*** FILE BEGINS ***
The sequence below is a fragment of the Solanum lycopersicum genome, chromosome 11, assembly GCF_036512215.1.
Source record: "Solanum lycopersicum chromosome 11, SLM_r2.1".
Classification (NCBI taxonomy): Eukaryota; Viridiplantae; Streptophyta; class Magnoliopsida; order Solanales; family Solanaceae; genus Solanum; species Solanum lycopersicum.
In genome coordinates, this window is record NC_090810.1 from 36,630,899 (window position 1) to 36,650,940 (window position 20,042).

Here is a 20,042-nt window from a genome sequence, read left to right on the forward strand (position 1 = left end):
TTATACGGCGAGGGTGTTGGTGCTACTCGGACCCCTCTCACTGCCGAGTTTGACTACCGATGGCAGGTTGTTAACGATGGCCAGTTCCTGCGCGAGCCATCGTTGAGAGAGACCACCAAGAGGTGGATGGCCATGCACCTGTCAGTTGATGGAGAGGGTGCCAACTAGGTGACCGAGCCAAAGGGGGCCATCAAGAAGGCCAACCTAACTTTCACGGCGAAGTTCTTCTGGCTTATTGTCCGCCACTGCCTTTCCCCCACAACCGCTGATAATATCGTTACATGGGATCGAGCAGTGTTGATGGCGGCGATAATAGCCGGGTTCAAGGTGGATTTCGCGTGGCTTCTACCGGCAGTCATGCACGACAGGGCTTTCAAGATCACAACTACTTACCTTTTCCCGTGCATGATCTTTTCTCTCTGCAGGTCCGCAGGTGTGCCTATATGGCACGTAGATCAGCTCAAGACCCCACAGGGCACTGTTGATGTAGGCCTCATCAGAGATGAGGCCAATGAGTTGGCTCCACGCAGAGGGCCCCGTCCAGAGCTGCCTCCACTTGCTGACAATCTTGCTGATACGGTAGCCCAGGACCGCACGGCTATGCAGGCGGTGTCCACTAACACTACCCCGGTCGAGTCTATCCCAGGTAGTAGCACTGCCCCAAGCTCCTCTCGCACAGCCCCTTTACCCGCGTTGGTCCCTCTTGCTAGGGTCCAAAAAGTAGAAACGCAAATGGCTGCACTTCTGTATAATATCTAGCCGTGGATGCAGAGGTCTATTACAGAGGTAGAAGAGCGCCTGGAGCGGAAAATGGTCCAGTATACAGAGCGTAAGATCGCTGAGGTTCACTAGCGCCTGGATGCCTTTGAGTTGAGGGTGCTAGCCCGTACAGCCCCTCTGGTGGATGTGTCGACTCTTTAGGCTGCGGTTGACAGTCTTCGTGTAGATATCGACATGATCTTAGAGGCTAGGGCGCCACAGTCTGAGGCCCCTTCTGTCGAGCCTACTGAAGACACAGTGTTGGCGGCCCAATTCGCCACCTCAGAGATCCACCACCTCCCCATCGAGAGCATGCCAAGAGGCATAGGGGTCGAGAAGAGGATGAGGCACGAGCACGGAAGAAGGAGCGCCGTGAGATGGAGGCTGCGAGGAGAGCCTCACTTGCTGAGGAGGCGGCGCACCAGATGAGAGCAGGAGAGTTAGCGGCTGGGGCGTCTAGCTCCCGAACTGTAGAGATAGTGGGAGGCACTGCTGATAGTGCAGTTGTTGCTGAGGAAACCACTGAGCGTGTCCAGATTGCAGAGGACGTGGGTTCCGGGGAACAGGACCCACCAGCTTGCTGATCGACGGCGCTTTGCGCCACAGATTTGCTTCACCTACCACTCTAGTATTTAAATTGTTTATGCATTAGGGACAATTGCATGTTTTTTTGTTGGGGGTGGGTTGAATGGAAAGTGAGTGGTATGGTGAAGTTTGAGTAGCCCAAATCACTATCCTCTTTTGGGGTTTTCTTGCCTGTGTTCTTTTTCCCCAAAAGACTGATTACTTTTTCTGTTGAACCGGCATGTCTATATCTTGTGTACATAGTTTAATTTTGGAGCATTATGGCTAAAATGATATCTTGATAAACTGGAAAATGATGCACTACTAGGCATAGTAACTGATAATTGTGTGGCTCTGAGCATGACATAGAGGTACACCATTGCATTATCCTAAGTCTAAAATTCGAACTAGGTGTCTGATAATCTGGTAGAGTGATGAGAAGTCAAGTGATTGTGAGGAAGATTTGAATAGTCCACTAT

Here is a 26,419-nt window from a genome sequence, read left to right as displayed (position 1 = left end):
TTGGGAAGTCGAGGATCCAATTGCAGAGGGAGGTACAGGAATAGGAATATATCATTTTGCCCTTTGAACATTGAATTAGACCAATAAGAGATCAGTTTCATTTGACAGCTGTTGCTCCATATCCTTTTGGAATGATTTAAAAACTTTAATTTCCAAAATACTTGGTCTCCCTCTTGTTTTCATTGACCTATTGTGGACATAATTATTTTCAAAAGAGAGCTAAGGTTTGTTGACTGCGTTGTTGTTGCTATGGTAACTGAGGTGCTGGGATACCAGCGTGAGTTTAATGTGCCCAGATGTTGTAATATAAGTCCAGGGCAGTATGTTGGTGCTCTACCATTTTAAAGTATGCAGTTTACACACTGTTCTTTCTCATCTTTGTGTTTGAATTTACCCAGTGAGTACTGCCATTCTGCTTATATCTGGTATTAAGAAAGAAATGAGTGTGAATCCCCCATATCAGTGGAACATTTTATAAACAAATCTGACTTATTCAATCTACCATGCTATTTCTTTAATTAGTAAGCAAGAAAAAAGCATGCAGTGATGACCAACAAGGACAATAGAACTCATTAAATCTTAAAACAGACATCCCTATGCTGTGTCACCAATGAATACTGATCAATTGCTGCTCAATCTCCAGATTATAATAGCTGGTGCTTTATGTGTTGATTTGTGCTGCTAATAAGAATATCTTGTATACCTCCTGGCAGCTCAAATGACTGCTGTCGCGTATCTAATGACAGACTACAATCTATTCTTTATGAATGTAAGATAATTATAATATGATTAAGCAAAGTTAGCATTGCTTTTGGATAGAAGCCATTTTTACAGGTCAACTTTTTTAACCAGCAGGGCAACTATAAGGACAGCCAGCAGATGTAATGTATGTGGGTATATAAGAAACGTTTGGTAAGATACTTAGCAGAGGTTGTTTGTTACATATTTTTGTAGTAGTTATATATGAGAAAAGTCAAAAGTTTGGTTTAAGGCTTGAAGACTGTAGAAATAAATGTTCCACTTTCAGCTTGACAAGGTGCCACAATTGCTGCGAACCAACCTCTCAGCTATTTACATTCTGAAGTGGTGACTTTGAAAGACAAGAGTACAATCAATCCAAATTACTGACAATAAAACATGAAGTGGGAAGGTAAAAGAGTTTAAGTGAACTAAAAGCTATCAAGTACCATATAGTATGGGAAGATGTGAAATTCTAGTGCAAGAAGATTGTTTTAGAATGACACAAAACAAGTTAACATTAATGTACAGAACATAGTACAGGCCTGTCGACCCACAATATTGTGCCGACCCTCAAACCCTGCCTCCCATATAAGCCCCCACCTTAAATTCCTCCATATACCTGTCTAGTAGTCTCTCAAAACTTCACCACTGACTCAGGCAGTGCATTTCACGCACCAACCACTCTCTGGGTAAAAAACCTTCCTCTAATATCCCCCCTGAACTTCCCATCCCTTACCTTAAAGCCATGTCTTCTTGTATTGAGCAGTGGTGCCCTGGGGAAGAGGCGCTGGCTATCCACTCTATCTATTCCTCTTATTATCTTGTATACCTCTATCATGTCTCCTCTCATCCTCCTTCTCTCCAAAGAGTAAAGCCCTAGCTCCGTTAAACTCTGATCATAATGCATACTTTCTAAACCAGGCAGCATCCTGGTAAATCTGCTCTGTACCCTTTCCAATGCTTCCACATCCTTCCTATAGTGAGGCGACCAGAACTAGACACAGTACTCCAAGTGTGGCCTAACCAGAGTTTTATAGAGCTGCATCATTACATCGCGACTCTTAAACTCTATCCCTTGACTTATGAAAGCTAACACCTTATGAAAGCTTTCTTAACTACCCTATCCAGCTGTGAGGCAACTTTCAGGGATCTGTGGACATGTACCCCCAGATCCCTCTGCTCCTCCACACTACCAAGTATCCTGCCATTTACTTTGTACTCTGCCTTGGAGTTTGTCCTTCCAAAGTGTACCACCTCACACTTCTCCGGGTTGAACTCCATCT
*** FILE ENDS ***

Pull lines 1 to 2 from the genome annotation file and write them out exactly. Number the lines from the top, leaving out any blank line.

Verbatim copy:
The sequence below is a fragment of the Solanum lycopersicum genome, chromosome 11, assembly GCF_036512215.1.
Source record: "Solanum lycopersicum chromosome 11, SLM_r2.1".